Cup week has come and gone for another year and for the Robert Dunn team, a new set of targets has been put in place. Most notable though is a northern assault to be headed by Franco Nelson. According to co-trainer John Dunn, "with the stakes that they have got on offer up there, you have to have a go really." Franco Nelson will be joined by trotter I've Got This, 3yr olds, Say My Name, Little Rascal,  Robbie Burns and Miss Daisy and good 4yr old No Doctor Needed.       The team will be stabled at John Street's new Lincoln Farms property which is simply "a brilliant facility," says John. "We are very lucky to have some boxes that we can lease there and hopefully it will be the start of big things up there." The team will be joined on their northern sojourn by regular travelling foreman Matt Bowden, a highly respected man within the stable. Four of the team - No Doctor Needed, I've Got This, Miss Daisy and Little Rascal are likely to be seen at Alexandra Park next Friday.  With minimum stakes of $12,000 on offer, it appears sound economics. Franco Nelson will have his first hitout the following week in the Manakau Summer Cup at Group Three level.      Three year olds Say My Name and Robbie Burns have both had their share of setbacks this season, with Say My Name having just the one race and Robbie Burns yet to race. "We've had our issues with both of them," reflected John, "but they do seem to be on the up which is good." Say My Name has been gelded since last racing and it will probably be after Xmas before he races. John is likely to be at Alexandra Park driving the team next Friday. Courtesy Of Robert Dunn Racing Stables - Check site here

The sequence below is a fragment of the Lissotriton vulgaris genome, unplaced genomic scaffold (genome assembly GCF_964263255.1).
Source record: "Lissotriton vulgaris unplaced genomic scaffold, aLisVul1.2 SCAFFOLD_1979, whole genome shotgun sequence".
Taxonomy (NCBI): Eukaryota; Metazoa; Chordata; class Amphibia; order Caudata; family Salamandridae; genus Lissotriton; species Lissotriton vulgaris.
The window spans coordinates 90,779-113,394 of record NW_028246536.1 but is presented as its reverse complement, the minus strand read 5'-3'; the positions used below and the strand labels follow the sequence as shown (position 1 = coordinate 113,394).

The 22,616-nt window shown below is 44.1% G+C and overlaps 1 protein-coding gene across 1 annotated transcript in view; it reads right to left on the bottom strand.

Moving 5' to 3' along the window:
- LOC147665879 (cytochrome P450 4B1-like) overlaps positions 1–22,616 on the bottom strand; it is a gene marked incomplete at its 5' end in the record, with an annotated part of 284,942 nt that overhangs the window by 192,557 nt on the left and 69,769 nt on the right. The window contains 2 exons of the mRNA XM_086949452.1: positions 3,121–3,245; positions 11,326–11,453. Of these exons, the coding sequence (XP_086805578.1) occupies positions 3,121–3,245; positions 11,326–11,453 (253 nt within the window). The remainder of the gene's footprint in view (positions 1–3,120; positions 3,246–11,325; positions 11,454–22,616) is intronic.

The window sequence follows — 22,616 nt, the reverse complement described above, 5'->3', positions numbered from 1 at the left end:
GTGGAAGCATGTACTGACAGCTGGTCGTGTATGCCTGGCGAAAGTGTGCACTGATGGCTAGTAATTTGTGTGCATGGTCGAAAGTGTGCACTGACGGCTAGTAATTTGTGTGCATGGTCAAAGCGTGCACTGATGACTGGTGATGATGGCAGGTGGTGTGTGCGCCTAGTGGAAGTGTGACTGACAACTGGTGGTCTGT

Young Waikato driver Kyle Marshall has started the harness racing season in fine style and has shown a real ability in the bike for such a young driver. Everyone knows how hard it is to break into the winners circle when you are starting out but Kyle is making a real habit out of it and has a lot of astute judges sitting up and taking notice. Kyle has been around horses most of his life but got keen on harness racing at a young age. " I got involved with Kidz Kartz pretty early and I have had the bug ever since." "After that I use to help out at John Dickie's after school and on weekends and that confirmed to me that this is what I wanted to do," Kyle told Harnesslink this week. Getting his junior driving licence in the 2010/2011 season, Kyle went winless in his first season before driving five winners in his second season. In the 2012/2013 season  Kyle continued to improve and racked up 10 wins but before the end of that season he made the decision to go to Australia to learn from one of the best. " I spent 18 months with Brent Lilley and I can't thank him enough for all the help and advice he gave me while I was there." "I think I came back a better driver thanks to Brent's advice and help," Kyle said. Returning to New Zealand this season Kyle has already racked up six winners and is the leading North Island based junior driver at this stage of the year. One win stands out for Kyle since his return from Australia.  "I drove Unmissuble to win for my father at Manawatu which was a big thrill." "We brought her as a weanling for $400 and have taken her right through to winning a race so it was a special day" "She was unlucky at Cambridge last Sunday and is not without a chance at Alexandra Park on Friday night," he said. Kyle knows he wouldn't be where he is today without the support of his family. "Dad took out a licence to help me early on and the whole family have become involved in the ownership side to help me get more drives. I wouldn't be having the success I"m having if it wasn't for them," he said.  Kyle, who helps his father David out with his small team at Cambridge, hopes one day to go into partnership with his father. " That would be special to train in partnership with dad," he said. With his great start to the season Kyle has his sights set on the New Zealand Junior Drivers Championships "To qualify is the first aim but like everyone else I really would love to win it," he said. To succeed in harness racing today, you usually need a deep long term family connection to the industry or be attached to one of the leading stables. Kyle has managed to succeed without either and looks to have a big future in the sport he loves. Harnesslink Media